The power was delivered to the Convair F-102 Delta Dagger via a single Pratt & Whitney J57P-23; a turbojet engine which created a dry thrust of 11700 lbs while the afterburner thrust was 17200lbs, which was achieved by pumping the raw fuel into the turbojet engine for realizing temporary burst in speed for reduced operational ranges.

With these thrusts, the aircraft could achieve a top speed of up to 825 mph for a range of 1350 miles at a maximum service ceiling of about 54000 feet which was far much better than the original requirement of the USAF.


The weaponry of the Convair F-102 Delta Dagger was placed in the 3 internal bays which were located under the aircraft’s main fuselage area for reducing the flow of air to get as much speed as possible. This also led to the aircraft developing an inherent radar signature. The Convair F-102 Delta was designed to be fitted with weapons that could take down the Soviet bombers in air-to-air missions.

The aircraft was capable of carrying 6 missiles which were a mix of the semi-active radar homing guidance type named AIM-4A Falcon missiles and the AIM-4C Falcon, the infrared homing guidance type missiles.

Some provisions were made in the design of the aircraft so it could carry 24 of the FFARs (Folding Fin Aerial rockets) along with the aircraft’s door panels for short-range purposes. In its later missions, the F-102 was also cleared for carrying a single AIM-26A Nuclear Falcon; a nuclear missile for dealing with soviets as a nuclear deterrent aircraft.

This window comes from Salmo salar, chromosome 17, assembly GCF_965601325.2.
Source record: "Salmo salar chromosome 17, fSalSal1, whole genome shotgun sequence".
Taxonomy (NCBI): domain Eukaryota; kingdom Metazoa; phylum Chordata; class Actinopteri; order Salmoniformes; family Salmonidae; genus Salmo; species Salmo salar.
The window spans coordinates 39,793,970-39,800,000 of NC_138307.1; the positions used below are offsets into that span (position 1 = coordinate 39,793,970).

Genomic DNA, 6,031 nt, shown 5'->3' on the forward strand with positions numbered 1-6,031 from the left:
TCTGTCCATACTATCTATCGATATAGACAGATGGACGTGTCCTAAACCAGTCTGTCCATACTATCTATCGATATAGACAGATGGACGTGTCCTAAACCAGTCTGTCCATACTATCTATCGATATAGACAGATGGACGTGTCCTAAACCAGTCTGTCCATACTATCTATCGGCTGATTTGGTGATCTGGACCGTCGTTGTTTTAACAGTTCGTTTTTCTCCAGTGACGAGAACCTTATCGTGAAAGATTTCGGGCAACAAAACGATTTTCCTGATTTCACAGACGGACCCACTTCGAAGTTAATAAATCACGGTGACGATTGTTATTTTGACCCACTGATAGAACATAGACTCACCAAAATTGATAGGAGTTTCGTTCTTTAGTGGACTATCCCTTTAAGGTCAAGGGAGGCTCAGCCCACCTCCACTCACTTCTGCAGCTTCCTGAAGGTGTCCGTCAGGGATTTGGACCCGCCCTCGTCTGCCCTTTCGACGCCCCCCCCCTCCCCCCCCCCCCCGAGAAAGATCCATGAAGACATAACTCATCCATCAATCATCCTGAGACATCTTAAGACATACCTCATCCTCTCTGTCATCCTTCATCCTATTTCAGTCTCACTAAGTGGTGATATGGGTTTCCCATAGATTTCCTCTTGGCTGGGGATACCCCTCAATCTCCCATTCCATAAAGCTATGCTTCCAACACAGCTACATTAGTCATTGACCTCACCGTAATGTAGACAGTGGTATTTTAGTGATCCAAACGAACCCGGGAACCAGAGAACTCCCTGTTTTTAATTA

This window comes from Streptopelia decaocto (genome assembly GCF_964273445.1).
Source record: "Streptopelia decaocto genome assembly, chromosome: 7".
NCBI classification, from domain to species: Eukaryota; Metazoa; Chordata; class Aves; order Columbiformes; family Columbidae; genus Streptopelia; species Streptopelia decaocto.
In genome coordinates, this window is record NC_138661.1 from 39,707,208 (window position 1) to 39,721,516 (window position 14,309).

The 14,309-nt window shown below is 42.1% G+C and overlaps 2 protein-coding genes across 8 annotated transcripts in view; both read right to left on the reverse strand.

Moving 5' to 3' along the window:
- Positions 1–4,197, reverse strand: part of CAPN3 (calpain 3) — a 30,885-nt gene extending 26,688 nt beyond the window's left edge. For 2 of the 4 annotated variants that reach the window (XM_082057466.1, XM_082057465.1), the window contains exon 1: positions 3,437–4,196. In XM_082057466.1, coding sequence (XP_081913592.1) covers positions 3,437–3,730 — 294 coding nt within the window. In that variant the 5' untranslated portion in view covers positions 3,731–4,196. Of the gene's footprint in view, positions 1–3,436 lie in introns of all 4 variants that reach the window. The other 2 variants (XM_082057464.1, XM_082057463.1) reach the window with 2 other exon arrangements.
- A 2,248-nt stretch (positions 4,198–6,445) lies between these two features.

The aircraft was never fitted with any internal gun but would still feature drop tanks underneath its every wing for increasing aircraft’s range.

Service with USAF:-

The aircraft entered the official service of USAF back in April of 1956 and were used primarily by the ADC (Air Defense Command) at the Perrin Air Force Base. ADC used the F-102 well until 1960 before handing over them to the Air National Guard where it served until 1970.

Known as ‘Deuce’ instead of ‘Delta Dagger’:-

The official name of the F-102 was “Delta Dagger” but that name was never used, instead it was known across the globe by the name “Deuce” as for its variant model TF-102, it was known by the name TUB due to the wider fuselage design.

George W. Bush flew a Convair F-102 Delta Dagger:-

A president of the United States of America named George W. Bush also flew one of these Convair F-102 Delta Dagger aircraft. He flew his Convair F-102 Delta Dagger when he was in his service for the Texas Air National Guard from the year 1968 to 1972.

Project Pave Deuce:-

Back in 1973 about 6 of the Convair F-102 Delta Dagger were converted to be Target Drones designated as QF-102As and the PQM-102Bs under the FSAT project named ‘Pave Deuce’.  During the program, hundreds of Convair F-102 Delta Daggers were used as target drones for the new fighter jets along with being sued as test aircraft for the Patriot Missile system of the US Army.


The last of the Convair F-102 Delta Dagger aircraft left its service of USAF and all the other branches of government back in 1976 whereas the last of its drone models were expended back in 1986.